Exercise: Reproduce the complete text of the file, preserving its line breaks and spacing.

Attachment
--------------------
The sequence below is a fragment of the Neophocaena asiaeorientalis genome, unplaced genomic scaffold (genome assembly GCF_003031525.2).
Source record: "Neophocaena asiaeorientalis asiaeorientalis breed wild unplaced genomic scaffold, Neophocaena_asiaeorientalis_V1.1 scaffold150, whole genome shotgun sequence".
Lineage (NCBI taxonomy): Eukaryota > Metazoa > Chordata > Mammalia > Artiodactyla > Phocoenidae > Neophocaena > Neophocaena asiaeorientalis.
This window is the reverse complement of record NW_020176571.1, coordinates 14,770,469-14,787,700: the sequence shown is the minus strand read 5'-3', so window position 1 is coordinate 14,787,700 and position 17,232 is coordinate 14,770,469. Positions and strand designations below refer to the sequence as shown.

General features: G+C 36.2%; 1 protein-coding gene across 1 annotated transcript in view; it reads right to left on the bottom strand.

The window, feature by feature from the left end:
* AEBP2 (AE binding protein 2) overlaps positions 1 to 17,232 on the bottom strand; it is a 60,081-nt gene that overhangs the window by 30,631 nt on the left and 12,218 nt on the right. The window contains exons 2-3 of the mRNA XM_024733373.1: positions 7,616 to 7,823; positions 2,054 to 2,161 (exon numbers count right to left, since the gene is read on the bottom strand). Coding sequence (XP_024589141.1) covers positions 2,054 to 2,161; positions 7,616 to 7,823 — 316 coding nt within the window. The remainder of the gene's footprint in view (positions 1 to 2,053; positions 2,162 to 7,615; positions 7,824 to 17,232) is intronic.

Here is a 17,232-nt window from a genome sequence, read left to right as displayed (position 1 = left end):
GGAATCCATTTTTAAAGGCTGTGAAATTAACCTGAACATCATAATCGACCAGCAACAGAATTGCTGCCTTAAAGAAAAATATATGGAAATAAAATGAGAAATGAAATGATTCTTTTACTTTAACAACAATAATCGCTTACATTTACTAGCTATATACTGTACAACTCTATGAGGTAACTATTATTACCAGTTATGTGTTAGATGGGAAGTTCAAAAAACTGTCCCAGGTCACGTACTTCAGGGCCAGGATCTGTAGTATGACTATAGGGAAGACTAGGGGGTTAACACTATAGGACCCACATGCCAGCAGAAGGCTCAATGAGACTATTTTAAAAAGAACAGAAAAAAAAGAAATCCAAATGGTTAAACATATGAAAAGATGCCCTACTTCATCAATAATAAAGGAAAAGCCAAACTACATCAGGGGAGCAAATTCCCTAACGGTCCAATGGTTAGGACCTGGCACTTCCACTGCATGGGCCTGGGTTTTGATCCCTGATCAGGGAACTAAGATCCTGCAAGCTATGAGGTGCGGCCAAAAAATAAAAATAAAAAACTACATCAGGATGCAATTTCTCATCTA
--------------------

The sequence below is a fragment of the Neophocaena asiaeorientalis genome, unplaced genomic scaffold (genome assembly GCF_003031525.2).
Source record: "Neophocaena asiaeorientalis asiaeorientalis breed wild unplaced genomic scaffold, Neophocaena_asiaeorientalis_V1.1 scaffold150, whole genome shotgun sequence".
Lineage (NCBI taxonomy): Eukaryota > Metazoa > Chordata > Mammalia > Artiodactyla > Phocoenidae > Neophocaena > Neophocaena asiaeorientalis.
This window is the reverse complement of record NW_020176571.1, coordinates 14,770,469-14,787,700: the sequence shown is the minus strand read 5'-3', so window position 1 is coordinate 14,787,700 and position 17,232 is coordinate 14,770,469. Positions and strand designations below refer to the sequence as shown.

General features: G+C 36.2%; 1 protein-coding gene across 1 annotated transcript in view; it reads right to left on the bottom strand.

The window, feature by feature from the left end:
* AEBP2 (AE binding protein 2) overlaps positions 1 to 17,232 on the bottom strand; it is a 60,081-nt gene that overhangs the window by 30,631 nt on the left and 12,218 nt on the right. The window contains exons 2-3 of the mRNA XM_024733373.1: positions 7,616 to 7,823; positions 2,054 to 2,161 (exon numbers count right to left, since the gene is read on the bottom strand). Coding sequence (XP_024589141.1) covers positions 2,054 to 2,161; positions 7,616 to 7,823 — 316 coding nt within the window. The remainder of the gene's footprint in view (positions 1 to 2,053; positions 2,162 to 7,615; positions 7,824 to 17,232) is intronic.

Here is a 17,232-nt window from a genome sequence, read left to right as displayed (position 1 = left end):
GGAATCCATTTTTAAAGGCTGTGAAATTAACCTGAACATCATAATCGACCAGCAACAGAATTGCTGCCTTAAAGAAAAATATATGGAAATAAAATGAGAAATGAAATGATTCTTTTACTTTAACAACAATAATCGCTTACATTTACTAGCTATATACTGTACAACTCTATGAGGTAACTATTATTACCAGTTATGTGTTAGATGGGAAGTTCAAAAAACTGTCCCAGGTCACGTACTTCAGGGCCAGGATCTGTAGTATGACTATAGGGAAGACTAGGGGGTTAACACTATAGGACCCACATGCCAGCAGAAGGCTCAATGAGACTATTTTAAAAAGAACAGAAAAAAAAGAAATCCAAATGGTTAAACATATGAAAAGATGCCCTACTTCATCAATAATAAAGGAAAAGCCAAACTACATCAGGGGAGCAAATTCCCTAACGGTCCAATGGTTAGGACCTGGCACTTCCACTGCATGGGCCTGGGTTTTGATCCCTGATCAGGGAACTAAGATCCTGCAAGCTATGAGGTGCGGCCAAAAAATAAAAATAAAAAACTACATCAGGATGCAATTTCTCATCTA